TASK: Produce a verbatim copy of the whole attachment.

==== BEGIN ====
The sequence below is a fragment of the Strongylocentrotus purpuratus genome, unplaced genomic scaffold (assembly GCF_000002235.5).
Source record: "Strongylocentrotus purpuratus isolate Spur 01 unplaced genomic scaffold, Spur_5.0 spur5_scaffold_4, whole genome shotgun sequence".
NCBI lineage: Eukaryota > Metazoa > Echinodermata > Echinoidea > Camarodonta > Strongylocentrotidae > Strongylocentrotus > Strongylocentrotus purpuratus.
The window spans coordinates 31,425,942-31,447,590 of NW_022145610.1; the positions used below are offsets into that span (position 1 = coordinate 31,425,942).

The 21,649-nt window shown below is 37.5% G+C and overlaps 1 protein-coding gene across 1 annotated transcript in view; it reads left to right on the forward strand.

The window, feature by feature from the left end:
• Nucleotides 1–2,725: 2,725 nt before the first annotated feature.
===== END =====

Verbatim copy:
The sequence below is a fragment of the Strongylocentrotus purpuratus genome, unplaced genomic scaffold (assembly GCF_000002235.5).
Source record: "Strongylocentrotus purpuratus isolate Spur 01 unplaced genomic scaffold, Spur_5.0 spur5_scaffold_4, whole genome shotgun sequence".
NCBI lineage: Eukaryota > Metazoa > Echinodermata > Echinoidea > Camarodonta > Strongylocentrotidae > Strongylocentrotus > Strongylocentrotus purpuratus.
The window spans coordinates 31,425,942-31,447,590 of NW_022145610.1; the positions used below are offsets into that span (position 1 = coordinate 31,425,942).

The 21,649-nt window shown below is 37.5% G+C and overlaps 1 protein-coding gene across 1 annotated transcript in view; it reads left to right on the forward strand.

The window, feature by feature from the left end:
• Nucleotides 1–2,725: 2,725 nt before the first annotated feature.